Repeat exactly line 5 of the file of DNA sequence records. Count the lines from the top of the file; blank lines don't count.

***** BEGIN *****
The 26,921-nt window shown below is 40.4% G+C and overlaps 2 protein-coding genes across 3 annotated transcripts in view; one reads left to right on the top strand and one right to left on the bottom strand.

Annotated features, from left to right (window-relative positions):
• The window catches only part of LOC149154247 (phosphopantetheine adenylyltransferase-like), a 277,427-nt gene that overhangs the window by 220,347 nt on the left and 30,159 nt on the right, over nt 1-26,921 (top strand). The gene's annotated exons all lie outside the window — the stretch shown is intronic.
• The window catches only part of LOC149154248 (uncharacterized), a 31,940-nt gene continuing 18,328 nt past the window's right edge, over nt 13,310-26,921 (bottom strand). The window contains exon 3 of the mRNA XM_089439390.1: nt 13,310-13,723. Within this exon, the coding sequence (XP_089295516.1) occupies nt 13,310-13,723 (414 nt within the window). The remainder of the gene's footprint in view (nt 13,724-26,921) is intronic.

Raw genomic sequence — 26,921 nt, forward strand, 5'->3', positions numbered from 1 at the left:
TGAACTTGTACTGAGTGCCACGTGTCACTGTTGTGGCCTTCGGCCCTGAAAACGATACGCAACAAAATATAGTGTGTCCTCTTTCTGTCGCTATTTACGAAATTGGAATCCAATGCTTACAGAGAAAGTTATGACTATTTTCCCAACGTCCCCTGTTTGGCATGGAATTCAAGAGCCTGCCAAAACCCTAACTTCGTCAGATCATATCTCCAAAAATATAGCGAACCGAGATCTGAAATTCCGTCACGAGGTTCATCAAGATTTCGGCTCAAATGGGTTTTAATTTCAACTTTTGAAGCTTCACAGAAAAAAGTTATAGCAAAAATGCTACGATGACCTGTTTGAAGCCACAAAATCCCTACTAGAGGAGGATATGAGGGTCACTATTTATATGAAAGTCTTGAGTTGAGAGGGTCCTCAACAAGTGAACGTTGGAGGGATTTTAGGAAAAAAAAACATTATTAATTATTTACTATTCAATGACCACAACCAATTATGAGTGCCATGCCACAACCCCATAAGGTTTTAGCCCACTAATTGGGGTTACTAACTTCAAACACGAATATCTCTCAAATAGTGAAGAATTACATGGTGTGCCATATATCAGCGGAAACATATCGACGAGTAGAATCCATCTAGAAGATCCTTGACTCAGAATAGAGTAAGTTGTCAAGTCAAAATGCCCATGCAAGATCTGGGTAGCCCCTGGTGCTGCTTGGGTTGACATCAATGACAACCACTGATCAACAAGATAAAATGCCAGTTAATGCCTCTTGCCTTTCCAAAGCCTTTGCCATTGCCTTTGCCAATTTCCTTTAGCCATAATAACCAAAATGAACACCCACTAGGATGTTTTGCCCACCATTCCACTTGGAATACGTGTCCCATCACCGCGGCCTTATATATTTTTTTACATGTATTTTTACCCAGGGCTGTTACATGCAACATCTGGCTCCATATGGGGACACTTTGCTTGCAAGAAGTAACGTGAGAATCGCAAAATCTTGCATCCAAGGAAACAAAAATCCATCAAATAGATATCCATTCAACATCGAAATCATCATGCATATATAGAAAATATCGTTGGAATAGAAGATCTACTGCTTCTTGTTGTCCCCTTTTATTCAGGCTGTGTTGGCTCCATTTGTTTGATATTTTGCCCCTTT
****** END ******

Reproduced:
Raw genomic sequence — 26,921 nt, forward strand, 5'->3', positions numbered from 1 at the left: